CHINA - Hidden behind the curtain, Bai Bingju was making up in front of a small mirror to prepare for the next drama. In 15 minutes, she would perform on the stage for her favourite role - Sabre in the cartoon Silver Soul. The 18-year-old high school student, from Mengzi, capital of Honghe Hani and Yi autonomous prefecture in Yunnan province, was confident that her team could be a strong competitor at the 6th Animation Festival of Yunnan, which ran from Aug 9-14.
Bai's team rehearsed more than a thousand times before arriving at Kunming, the provincial capital. "We face ferocious competition as other contenders are here for the title," says Bai, who won a third prize in the competition. "But the point of costume play is not all about winning the championship but having fun."
About two years ago, Bai first heard of something called costume play and the curiosity drove her to see how the participants got the colorful costumes and played their favourite roles in well-known cartoons or animations. Since childhood, Bai was trained in painting and dancing, which helped her new hobby.
Bai's story was about how social perception has changed on costume play. It has gained popularity in many cities - more than 3,000 cosplayers from all over the country competed for the championship. The young generation can spend more time on their own interest with adequate financial supports from their parents.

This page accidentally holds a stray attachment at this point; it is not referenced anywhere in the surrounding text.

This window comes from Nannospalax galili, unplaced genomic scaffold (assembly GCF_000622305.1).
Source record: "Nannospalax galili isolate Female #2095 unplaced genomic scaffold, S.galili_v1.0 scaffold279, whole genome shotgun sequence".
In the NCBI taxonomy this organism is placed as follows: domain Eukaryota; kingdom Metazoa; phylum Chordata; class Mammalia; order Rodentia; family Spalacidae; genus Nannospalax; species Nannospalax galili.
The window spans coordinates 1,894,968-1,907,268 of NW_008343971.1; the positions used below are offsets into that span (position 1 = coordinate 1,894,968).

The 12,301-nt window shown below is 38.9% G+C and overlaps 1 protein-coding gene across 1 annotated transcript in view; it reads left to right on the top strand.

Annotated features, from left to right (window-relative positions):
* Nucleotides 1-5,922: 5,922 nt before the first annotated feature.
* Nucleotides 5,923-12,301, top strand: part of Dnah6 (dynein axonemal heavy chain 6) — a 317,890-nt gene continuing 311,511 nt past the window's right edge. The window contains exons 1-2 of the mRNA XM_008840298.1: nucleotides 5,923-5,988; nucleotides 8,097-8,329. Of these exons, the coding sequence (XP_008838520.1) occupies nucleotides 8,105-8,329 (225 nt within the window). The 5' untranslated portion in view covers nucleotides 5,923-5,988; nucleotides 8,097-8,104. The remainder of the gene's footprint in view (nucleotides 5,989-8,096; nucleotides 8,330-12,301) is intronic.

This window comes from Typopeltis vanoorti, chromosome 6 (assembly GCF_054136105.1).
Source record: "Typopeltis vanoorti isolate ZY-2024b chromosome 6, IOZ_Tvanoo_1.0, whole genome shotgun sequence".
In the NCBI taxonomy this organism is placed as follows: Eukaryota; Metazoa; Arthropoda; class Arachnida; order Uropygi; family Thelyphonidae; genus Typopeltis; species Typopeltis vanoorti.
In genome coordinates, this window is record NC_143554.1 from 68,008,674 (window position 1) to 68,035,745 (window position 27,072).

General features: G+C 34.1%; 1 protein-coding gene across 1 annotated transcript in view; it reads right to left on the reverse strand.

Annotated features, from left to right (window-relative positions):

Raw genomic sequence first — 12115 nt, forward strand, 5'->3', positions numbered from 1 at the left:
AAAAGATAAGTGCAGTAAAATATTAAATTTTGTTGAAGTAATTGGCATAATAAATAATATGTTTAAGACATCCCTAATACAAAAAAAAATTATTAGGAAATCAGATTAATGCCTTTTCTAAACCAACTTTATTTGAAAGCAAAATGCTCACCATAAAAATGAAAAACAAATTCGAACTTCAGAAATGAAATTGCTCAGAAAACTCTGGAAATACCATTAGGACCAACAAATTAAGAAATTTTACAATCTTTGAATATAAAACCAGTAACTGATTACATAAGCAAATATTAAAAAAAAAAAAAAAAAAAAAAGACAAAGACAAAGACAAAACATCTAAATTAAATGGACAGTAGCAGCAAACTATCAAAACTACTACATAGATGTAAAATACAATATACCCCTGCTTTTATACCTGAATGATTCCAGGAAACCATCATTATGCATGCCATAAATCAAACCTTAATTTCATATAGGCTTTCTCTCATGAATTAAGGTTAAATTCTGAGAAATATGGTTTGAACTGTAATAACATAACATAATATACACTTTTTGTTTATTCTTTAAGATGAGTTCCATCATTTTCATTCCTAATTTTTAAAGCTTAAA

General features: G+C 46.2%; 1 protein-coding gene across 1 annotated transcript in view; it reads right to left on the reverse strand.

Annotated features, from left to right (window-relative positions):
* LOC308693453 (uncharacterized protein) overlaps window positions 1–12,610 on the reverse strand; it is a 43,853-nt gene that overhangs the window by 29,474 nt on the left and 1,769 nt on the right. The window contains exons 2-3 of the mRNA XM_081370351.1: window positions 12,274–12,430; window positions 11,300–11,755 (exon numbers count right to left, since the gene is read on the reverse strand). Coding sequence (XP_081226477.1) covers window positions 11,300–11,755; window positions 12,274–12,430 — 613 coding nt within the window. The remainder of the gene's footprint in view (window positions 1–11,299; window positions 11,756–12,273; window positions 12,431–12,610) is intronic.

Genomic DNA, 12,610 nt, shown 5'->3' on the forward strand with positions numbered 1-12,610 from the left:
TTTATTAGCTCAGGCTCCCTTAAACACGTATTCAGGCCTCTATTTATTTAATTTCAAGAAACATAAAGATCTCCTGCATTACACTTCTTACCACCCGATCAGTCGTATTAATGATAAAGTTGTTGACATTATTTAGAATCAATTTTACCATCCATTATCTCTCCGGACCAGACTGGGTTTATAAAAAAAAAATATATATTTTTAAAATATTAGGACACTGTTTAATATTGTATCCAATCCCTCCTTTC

The fancy costumes showed the exciting side, but there were difficulties behind it that onlookers couldn't feel.
Bai's mother Li Yao says she strongly opposed the new fashion of dressing at the outset. "It was really odd for my husband and me, not to mention her grandparents," Li says. "Therefore, we cautiously let her try it because we didn't want her to be too disappointed."
At Mengzi High School, cosplay was once taboo for students because it was regarded as a huge distraction from classes and tests, which are the top priority for most Chinese parents and students, says Bai. Therefore, Bai and her teammates must rehearse during the weekend. "If you are interested in something, time could be squeezed out," she says.
Bai managed to balance time for study and her "odd hobby" - and she won a high spot through the exams in her class. Little by little, the parents accepted cosplay and Li companied her daughter to take part in the festival.
Zhan Chunmei, chairman of the organising committee of the animation festival, says that this year's festivity exerted a pull on a record high number of participants from many other cities, such as Hangzhou, capital of Zhejiang province, and Xi'an, capital of Shaanxi province.
Rui Qun, 21, has been participating in the festival for six consecutive years, declaring that cosplay cost a lot as the students had to pay for the costumes, makeup and training. "Each year I spend almost 3,000 yuan (S$600) on the garments and props. I pay for it, I don't ask my parents for the money," says the slim girl at the Yunnan University of Finance and Economics.
Rui is more independent than most girls at her school, running her own business selling cosmetics from abroad in Kunming. The trade earned money that supports the new hobby, she says.
"When I entered my freshman year, there were only several cosers," she says, using the Chinese nickname for cosplayers. "However, last year saw a huge increase of students who really made up to perform," she says. The university now has more than 50 students who are active players.
Zhan says Yunnan has more than 5,000 cosers, compared with less than 500 just five years ago. "As the parents grow more tolerant toward new cultures, the number will increase fast in the next decade," Zhan predicts.